Reblogging this from Valerie Strauss’ The Answer Sheet:
Parents across America must be alerted to efforts such as inBloom’s. There is no need for all of this data to exist in a unified database, or be accessible from a single source. The arguments given for operating such a database are misleading and intended only to benefit the financial backers. Data is powerful. Teachers and parents need access to it to improve student outcomes. We do not need it from the ultimate “big brother” provider, whether it be the government, or its proxy inBloom.
BY VALERIE STRAUSS January 3 at 4:00 am
(PATRIK STOLLARZ – AFP/GETTY IMAGES)
Privacy concerns have been growing over a$100 million student database – largely funded by the Bill & Melinda Gates Foundation and operated by a nonprofit organization, inBloom Inc. — that contains detailed information about millions of students. Most of the states that had signed up to participate in a pilot program have pulled back, and in New York, parents and educators have pushed back with protests and a lawsuit. The nonprofit Electronic Privacy Information Center has sued the U.S. Education Department over the database.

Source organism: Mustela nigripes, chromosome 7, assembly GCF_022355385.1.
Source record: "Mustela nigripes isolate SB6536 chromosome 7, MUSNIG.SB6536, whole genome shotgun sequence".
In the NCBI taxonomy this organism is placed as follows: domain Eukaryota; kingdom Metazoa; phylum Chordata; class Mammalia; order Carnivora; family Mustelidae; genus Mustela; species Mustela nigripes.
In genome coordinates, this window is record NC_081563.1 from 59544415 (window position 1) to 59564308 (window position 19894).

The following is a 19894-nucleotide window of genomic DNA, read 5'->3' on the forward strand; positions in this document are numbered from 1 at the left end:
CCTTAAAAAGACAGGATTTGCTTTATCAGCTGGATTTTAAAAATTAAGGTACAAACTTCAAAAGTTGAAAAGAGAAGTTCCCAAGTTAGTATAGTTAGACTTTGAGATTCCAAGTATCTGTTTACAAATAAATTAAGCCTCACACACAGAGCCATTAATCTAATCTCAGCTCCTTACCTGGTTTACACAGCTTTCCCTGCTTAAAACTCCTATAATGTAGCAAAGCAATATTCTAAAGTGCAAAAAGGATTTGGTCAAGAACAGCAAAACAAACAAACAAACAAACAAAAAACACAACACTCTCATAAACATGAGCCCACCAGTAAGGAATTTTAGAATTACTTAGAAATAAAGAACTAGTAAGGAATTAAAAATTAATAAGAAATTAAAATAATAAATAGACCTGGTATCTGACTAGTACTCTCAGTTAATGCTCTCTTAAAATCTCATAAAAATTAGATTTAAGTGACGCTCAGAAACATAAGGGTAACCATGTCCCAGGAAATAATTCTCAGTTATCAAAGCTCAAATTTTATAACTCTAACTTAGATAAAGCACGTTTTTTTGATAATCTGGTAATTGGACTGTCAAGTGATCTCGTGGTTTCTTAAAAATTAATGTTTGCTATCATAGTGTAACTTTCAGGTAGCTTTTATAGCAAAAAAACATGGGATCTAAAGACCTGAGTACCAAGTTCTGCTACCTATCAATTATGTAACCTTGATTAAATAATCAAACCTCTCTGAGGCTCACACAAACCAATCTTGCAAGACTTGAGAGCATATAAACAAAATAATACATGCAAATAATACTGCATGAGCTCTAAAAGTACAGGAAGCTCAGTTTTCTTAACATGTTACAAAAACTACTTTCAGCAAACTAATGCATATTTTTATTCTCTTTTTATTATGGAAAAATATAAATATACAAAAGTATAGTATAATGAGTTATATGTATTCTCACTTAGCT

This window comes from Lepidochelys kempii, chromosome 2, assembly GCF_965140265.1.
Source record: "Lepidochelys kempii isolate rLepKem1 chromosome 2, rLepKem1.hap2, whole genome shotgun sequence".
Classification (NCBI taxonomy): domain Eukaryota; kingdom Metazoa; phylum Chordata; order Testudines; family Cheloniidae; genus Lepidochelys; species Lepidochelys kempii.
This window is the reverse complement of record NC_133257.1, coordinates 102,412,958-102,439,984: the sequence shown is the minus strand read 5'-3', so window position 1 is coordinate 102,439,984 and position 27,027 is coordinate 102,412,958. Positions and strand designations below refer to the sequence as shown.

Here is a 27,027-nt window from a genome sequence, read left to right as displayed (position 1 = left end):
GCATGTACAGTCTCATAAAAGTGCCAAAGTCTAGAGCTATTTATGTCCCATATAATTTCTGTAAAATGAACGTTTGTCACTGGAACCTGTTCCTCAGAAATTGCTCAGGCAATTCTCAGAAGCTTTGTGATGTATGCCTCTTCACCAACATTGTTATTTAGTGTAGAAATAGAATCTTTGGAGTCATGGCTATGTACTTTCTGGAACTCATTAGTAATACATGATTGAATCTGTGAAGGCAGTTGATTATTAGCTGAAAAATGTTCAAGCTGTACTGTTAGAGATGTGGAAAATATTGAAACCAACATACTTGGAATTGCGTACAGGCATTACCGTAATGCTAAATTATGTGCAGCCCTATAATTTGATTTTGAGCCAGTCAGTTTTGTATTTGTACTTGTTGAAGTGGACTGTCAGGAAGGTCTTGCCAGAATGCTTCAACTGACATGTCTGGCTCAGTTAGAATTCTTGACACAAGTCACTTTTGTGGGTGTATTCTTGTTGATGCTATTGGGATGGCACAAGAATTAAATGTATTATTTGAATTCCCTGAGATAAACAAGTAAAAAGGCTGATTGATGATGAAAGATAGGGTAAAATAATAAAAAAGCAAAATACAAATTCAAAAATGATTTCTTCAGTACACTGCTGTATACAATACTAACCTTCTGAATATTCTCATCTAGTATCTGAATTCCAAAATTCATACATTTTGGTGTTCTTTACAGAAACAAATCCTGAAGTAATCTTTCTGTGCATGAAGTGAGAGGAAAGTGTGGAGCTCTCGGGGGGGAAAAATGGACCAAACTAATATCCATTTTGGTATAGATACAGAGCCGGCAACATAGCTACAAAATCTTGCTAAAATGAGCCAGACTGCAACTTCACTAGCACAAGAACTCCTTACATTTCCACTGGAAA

Here’s a new post about the database from award-winning Principal Carol Burris of South Side High School in New York, who has been chronicling on this blog the many problems with test-driven reform in New York (here, and here and here and here, for example). She was named New York’s 2013 High School Principal of the Year by the School Administrators Association of New York and the National Association of Secondary School Principals, and in 2010, tapped as the 2010 New York State Outstanding Educator by the School Administrators Association of New York State. She is the co-author of the New York Principals letter of concern regarding the evaluation of teachers by student test scores. It has been signed by more than 1,535 New York principals and more than 6,500 teachers, parents, professors, administrators and citizens. You can read the letter by clicking here.
By Carol Burris
New York Gov. Andrew Cuomo is indecisive when it comes to uploading student information into inBloom, the cloud-based system designed to provide student data to vendors. He says that he is waiting for Commissioner John King’s report on privacy, even as the upload begins. Cuomo claims that massive student data collection is “necessary.” Meanwhile, eight other states that originally committed to inBloom have pulled out, or put their plans on hold.